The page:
The Food Bank for New York City released a report Tuesday showing that the number of hungry kids has soared over the last few years as New Yorkers struggle with a higher cost of living.
According to the study, as of last year, more than one out of five city kids – nearly 400,000 children – relied on soup kitchens and food pantries. That figure is up 48 percent from 2004.
"I find the data we are sharing today particularly heartbreaking," said Food Bank for New York President Dr. Lucy Cabrera.
The Food Bank is concerned the struggling economy will cause even more food poverty unless serious steps are taken.
Among those who rely on food pantries is Loren Jemmott and her nine-year-old son, Efrain Mendoza. An immigrant from Panama, she's been in the United States four years and had trouble feeding her family, even before the financial crisis hit fever pitch.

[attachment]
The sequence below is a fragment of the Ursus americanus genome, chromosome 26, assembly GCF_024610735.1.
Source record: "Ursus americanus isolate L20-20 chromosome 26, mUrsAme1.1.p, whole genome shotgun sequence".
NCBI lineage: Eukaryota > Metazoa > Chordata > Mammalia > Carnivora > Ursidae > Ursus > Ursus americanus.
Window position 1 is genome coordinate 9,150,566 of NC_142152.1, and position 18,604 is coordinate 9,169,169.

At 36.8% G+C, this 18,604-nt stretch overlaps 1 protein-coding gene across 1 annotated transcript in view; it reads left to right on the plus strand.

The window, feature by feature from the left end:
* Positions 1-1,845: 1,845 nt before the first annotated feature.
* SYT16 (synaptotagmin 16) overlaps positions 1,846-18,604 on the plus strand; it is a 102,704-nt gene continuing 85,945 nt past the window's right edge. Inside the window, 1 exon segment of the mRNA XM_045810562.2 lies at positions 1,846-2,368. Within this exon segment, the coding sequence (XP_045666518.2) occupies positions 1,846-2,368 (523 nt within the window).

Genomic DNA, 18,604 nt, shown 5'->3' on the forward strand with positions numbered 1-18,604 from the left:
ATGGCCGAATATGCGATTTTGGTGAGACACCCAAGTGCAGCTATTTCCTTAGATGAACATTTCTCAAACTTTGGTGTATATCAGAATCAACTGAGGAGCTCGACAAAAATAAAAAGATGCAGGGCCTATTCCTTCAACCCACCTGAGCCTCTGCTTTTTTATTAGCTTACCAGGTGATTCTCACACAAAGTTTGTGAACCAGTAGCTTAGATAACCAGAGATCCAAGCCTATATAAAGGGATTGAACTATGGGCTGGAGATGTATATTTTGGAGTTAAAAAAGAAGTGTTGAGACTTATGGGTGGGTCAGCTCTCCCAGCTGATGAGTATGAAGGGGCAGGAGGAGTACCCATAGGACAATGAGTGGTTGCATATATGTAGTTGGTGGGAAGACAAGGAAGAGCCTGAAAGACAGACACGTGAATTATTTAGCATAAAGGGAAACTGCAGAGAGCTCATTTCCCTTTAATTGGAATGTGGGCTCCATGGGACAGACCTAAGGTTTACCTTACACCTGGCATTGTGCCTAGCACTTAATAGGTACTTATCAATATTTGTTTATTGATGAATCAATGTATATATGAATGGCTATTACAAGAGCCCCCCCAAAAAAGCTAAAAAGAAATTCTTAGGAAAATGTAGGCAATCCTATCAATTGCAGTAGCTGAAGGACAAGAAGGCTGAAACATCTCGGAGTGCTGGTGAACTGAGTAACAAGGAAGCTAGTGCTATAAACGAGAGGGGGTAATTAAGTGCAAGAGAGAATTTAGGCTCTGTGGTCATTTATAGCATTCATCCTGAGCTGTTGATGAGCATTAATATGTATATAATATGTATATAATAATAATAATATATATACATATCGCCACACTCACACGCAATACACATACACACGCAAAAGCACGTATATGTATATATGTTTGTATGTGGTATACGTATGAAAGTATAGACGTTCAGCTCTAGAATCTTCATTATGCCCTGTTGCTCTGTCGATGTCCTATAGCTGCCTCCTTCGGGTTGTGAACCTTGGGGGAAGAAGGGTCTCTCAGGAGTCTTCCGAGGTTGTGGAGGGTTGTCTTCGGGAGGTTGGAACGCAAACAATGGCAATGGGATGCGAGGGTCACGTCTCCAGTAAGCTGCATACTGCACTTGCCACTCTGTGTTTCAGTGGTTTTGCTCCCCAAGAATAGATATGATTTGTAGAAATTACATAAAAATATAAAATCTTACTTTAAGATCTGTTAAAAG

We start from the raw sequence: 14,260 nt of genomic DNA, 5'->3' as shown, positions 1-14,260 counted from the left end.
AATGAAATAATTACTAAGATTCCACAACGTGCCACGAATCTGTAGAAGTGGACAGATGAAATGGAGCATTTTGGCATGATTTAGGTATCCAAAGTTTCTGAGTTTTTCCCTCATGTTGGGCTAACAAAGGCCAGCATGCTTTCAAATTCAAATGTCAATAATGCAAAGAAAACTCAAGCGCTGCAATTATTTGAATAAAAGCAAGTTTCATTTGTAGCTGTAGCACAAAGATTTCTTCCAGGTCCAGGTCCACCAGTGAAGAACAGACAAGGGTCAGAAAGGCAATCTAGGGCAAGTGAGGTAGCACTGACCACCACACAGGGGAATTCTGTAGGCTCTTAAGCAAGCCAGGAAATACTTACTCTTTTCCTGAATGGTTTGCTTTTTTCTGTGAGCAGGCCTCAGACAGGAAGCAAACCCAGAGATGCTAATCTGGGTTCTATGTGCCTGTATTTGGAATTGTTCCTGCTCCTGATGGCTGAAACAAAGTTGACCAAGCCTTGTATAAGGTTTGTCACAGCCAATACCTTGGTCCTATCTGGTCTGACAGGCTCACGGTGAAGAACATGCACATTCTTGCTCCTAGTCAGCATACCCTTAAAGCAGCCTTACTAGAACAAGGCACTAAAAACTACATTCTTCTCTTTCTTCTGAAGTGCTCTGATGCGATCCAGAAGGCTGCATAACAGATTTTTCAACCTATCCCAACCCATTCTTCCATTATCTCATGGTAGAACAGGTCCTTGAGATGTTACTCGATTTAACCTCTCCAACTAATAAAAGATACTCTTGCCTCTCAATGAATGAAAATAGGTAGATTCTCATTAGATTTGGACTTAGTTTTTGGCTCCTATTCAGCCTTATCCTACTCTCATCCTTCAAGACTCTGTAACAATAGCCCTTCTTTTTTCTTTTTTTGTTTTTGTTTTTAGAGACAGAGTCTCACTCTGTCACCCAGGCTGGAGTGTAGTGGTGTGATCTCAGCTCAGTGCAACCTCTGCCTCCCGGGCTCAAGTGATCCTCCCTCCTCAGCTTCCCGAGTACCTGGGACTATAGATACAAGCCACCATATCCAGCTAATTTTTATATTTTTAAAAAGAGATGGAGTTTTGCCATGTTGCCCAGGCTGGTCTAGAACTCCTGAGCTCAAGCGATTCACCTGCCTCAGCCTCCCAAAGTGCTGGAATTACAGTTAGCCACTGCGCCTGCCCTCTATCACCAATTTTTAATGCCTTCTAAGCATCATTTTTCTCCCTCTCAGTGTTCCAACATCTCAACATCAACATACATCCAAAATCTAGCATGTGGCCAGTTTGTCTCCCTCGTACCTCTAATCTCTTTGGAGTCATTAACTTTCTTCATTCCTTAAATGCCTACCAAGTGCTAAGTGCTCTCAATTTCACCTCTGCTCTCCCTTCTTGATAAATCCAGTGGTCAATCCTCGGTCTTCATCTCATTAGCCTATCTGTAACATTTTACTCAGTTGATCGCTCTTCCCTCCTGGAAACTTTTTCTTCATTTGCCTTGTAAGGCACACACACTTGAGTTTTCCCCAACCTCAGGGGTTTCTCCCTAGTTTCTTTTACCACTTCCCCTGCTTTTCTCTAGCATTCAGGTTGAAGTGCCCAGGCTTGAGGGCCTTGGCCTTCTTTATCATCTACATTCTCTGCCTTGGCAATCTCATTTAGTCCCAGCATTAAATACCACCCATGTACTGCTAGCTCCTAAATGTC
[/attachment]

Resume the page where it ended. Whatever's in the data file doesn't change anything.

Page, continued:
"We don't eat enough food. We have to go from one place to another place," she said. "Sometimes they don't give you enough food to eat. So we are passing a hardship."
Harlem resident Marina Araujo goes to Food Change to look for goods for her four children and five grandchildren, all who live with her. She says she sees the financial crisis written all over the shelves – which she said are no longer full.
City officials said they are not only worried about the impact of poor nutrition on a child's body, but also on a child's mind – affecting the work they do in the classroom.
"We all know this: a child that has not had breakfast or dinner will walk into that classroom, put their head on the table, and go to sleep," said City Councilman Eric Gioia.
The group is recommending a number of measures, including funding to increase the amount of fresh food in low-income communities and more support for emergency food organizations.